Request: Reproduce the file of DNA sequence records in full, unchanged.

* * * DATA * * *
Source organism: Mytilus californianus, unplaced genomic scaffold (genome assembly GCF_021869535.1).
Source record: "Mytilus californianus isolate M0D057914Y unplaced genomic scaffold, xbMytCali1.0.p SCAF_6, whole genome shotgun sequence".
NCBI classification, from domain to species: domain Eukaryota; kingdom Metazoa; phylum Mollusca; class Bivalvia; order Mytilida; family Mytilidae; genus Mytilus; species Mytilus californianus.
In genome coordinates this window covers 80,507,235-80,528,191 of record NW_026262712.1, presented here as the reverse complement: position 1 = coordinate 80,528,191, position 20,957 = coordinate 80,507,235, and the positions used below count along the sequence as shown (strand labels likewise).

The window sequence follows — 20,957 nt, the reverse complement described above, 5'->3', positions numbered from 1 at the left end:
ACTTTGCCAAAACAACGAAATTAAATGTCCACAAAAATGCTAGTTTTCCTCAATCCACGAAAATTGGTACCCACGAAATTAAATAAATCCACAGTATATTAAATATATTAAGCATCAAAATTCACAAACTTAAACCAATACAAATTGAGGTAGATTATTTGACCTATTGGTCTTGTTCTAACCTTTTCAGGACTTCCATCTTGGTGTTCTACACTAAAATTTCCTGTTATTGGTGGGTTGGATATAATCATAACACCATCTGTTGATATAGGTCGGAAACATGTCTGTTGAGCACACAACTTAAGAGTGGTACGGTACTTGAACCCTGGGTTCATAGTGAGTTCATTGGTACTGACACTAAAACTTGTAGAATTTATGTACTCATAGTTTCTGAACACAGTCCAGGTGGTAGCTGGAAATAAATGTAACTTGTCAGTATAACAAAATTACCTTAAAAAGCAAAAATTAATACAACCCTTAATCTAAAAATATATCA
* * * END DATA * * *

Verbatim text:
Source organism: Mytilus californianus, unplaced genomic scaffold (genome assembly GCF_021869535.1).
Source record: "Mytilus californianus isolate M0D057914Y unplaced genomic scaffold, xbMytCali1.0.p SCAF_6, whole genome shotgun sequence".
NCBI classification, from domain to species: domain Eukaryota; kingdom Metazoa; phylum Mollusca; class Bivalvia; order Mytilida; family Mytilidae; genus Mytilus; species Mytilus californianus.
In genome coordinates this window covers 80,507,235-80,528,191 of record NW_026262712.1, presented here as the reverse complement: position 1 = coordinate 80,528,191, position 20,957 = coordinate 80,507,235, and the positions used below count along the sequence as shown (strand labels likewise).

The window sequence follows — 20,957 nt, the reverse complement described above, 5'->3', positions numbered from 1 at the left end:
ACTTTGCCAAAACAACGAAATTAAATGTCCACAAAAATGCTAGTTTTCCTCAATCCACGAAAATTGGTACCCACGAAATTAAATAAATCCACAGTATATTAAATATATTAAGCATCAAAATTCACAAACTTAAACCAATACAAATTGAGGTAGATTATTTGACCTATTGGTCTTGTTCTAACCTTTTCAGGACTTCCATCTTGGTGTTCTACACTAAAATTTCCTGTTATTGGTGGGTTGGATATAATCATAACACCATCTGTTGATATAGGTCGGAAACATGTCTGTTGAGCACACAACTTAAGAGTGGTACGGTACTTGAACCCTGGGTTCATAGTGAGTTCATTGGTACTGACACTAAAACTTGTAGAATTTATGTACTCATAGTTTCTGAACACAGTCCAGGTGGTAGCTGGAAATAAATGTAACTTGTCAGTATAACAAAATTACCTTAAAAAGCAAAAATTAATACAACCCTTAATCTAAAAATATATCA